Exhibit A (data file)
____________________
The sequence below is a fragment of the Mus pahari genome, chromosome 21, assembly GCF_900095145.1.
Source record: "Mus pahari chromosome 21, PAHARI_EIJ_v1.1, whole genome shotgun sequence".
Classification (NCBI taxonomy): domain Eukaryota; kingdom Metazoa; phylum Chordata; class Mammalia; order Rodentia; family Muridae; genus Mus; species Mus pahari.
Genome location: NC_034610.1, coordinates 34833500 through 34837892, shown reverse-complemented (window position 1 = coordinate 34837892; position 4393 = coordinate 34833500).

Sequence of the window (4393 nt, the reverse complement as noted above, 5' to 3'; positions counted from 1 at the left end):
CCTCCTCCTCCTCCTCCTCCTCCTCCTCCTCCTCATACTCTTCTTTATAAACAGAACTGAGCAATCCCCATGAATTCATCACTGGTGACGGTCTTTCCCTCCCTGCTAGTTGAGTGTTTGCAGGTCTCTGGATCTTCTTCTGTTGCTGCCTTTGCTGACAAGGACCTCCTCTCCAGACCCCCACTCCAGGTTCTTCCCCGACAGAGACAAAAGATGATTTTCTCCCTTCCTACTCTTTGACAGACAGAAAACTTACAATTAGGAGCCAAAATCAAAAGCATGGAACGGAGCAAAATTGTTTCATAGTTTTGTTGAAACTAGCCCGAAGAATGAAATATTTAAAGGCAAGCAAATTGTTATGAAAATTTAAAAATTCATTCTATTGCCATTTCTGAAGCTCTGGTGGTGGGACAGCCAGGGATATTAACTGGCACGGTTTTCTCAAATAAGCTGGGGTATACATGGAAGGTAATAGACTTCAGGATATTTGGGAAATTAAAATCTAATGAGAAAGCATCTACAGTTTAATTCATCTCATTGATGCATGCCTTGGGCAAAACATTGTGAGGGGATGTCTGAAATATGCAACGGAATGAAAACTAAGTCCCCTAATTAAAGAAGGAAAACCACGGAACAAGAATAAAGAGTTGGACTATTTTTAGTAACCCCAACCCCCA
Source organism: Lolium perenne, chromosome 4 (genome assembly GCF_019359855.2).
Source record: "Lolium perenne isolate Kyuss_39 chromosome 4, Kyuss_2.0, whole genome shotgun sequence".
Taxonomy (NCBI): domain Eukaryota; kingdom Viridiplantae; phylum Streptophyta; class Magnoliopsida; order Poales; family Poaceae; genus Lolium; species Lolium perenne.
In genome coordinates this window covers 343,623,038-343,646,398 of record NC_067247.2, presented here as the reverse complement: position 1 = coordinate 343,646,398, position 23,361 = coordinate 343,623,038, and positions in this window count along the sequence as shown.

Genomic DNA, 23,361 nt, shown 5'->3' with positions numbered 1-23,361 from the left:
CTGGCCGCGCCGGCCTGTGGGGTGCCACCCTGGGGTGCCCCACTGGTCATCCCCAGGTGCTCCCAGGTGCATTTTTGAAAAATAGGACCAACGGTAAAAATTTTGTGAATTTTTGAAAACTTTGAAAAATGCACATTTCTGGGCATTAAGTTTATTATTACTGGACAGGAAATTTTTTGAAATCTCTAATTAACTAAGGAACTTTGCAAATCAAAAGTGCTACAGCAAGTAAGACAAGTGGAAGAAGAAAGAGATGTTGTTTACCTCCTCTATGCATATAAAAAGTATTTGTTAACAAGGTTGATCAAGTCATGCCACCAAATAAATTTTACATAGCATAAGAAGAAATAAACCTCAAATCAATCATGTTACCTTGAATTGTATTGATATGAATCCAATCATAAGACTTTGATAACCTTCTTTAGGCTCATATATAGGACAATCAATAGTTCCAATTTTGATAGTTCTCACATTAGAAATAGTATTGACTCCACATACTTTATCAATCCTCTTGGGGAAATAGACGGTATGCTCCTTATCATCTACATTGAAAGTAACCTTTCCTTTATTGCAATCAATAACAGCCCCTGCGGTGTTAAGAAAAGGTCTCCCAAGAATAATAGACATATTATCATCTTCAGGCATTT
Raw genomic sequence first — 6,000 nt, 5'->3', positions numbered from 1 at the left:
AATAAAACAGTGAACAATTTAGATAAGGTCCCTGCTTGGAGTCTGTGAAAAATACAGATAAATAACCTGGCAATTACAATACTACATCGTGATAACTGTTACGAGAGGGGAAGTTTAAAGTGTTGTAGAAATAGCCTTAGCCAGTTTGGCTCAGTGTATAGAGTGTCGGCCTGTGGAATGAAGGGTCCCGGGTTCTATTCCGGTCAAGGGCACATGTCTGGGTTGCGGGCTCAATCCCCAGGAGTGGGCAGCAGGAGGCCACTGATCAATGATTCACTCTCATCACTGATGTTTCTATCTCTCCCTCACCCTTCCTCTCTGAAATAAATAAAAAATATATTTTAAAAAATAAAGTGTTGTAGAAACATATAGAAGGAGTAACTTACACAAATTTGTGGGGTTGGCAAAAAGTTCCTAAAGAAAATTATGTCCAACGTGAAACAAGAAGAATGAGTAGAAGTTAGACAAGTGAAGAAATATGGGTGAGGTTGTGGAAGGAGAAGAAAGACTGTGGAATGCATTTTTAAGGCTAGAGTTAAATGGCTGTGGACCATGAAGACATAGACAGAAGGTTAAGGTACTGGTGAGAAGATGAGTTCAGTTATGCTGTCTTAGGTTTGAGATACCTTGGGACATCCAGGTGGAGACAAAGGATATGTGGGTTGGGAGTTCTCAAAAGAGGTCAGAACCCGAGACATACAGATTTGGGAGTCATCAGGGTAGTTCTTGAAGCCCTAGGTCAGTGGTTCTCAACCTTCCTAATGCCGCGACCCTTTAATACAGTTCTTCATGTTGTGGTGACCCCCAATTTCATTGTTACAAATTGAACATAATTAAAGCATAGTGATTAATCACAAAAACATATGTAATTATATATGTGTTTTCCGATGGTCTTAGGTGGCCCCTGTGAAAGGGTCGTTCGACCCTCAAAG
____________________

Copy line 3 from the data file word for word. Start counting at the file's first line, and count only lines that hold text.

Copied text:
Classification (NCBI taxonomy): domain Eukaryota; kingdom Metazoa; phylum Chordata; class Mammalia; order Rodentia; family Muridae; genus Mus; species Mus pahari.